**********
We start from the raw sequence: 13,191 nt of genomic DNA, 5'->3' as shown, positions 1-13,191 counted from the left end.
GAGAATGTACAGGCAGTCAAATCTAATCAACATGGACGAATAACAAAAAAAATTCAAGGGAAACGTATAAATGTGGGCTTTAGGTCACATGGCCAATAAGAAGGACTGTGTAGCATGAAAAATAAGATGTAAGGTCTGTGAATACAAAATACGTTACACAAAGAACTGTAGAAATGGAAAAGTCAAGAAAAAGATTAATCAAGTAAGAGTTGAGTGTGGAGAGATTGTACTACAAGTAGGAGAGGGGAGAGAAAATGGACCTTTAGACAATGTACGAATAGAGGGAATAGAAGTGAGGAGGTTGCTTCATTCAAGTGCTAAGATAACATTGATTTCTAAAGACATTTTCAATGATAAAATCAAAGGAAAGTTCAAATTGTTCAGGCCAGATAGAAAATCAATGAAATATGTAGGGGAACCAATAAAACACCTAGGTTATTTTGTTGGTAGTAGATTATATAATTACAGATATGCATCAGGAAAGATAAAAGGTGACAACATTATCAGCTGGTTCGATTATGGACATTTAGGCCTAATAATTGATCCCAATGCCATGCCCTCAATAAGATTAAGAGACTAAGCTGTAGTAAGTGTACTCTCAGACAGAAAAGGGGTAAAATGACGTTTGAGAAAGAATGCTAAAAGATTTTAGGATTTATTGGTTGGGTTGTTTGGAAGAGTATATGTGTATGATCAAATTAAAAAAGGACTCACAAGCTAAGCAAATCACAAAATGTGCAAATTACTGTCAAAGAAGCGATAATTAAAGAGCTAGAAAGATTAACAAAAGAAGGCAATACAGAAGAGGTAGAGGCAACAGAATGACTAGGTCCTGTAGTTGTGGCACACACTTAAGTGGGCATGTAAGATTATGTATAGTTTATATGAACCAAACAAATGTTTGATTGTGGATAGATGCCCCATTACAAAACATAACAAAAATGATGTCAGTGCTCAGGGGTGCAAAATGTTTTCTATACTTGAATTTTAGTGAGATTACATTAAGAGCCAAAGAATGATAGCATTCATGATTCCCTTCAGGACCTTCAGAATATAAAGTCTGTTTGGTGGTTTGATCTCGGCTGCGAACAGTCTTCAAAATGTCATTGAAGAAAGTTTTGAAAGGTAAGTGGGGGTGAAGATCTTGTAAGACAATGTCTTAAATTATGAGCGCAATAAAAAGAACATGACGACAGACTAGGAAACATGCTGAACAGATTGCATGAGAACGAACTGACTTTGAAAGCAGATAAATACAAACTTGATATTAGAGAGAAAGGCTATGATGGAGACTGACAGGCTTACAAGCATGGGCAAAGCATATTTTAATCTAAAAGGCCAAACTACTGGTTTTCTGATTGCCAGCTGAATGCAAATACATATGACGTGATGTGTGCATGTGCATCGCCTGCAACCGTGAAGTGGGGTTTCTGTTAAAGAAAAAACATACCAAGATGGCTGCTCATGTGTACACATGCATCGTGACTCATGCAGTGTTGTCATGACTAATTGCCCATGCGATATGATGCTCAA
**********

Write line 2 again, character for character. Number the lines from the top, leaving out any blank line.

GAGAATGTACAGGCAGTCAAATCTAATCAACATGGACGAATAACAAAAAAAATTCAAGGGAAACGTATAAATGTGGGCTTTAGGTCACATGGCCAATAAGAAGGACTGTGTAGCATGAAAAATAAGATGTAAGGTCTGTGAATACAAAATACGTTACACAAAGAACTGTAGAAATGGAAAAGTCAAGAAAAAGATTAATCAAGTAAGAGTTGAGTGTGGAGAGATTGTACTACAAGTAGGAGAGGGGAGAGAAAATGGACCTTTAGACAATGTACGAATAGAGGGAATAGAAGTGAGGAGGTTGCTTCATTCAAGTGCTAAGATAACATTGATTTCTAAAGACATTTTCAATGATAAAATCAAAGGAAAGTTCAAATTGTTCAGGCCAGATAGAAAATCAATGAAATATGTAGGGGAACCAATAAAACACCTAGGTTATTTTGTTGGTAGTAGATTATATAATTACAGATATGCATCAGGAAAGATAAAAGGTGACAACATTATCAGCTGGTTCGATTATGGACATTTAGGCCTAATAATTGATCCCAATGCCATGCCCTCAATAAGATTAAGAGACTAAGCTGTAGTAAGTGTACTCTCAGACAGAAAAGGGGTAAAATGACGTTTGAGAAAGAATGCTAAAAGATTTTAGGATTTATTGGTTGGGTTGTTTGGAAGAGTATATGTGTATGATCAAATTAAAAAAGGACTCACAAGCTAAGCAAATCACAAAATGTGCAAATTACTGTCAAAGAAGCGATAATTAAAGAGCTAGAAAGATTAACAAAAGAAGGCAATACAGAAGAGGTAGAGGCAACAGAATGACTAGGTCCTGTAGTTGTGGCACACACTTAAGTGGGCATGTAAGATTATGTATAGTTTATATGAACCAAACAAATGTTTGATTGTGGATAGATGCCCCATTACAAAACATAACAAAAATGATGTCAGTGCTCAGGGGTGCAAAATGTTTTCTATACTTGAATTTTAGTGAGATTACATTAAGAGCCAAAGAATGATAGCATTCATGATTCCCTTCAGGACCTTCAGAATATAAAGTCTGTTTGGTGGTTTGATCTCGGCTGCGAACAGTCTTCAAAATGTCATTGAAGAAAGTTTTGAAAGGTAAGTGGGGGTGAAGATCTTGTAAGACAATGTCTTAAATTATGAGCGCAATAAAAAGAACATGACGACAGACTAGGAAACATGCTGAACAGATTGCATGAGAACGAACTGACTTTGAAAGCAGATAAATACAAACTTGATATTAGAGAGAAAGGCTATGATGGAGACTGACAGGCTTACAAGCATGGGCAAAGCATATTTTAATCTAAAAGGCCAAACTACTGGTTTTCTGATTGCCAGCTGAATGCAAATACATATGACGTGATGTGTGCATGTGCATCGCCTGCAACCGTGAAGTGGGGTTTCTGTTAAAGAAAAAACATACCAAGATGGCTGCTCATGTGTACACATGCATCGTGACTCATGCAGTGTTGTCATGACTAATTGCCCATGCGATATGATGCTCAA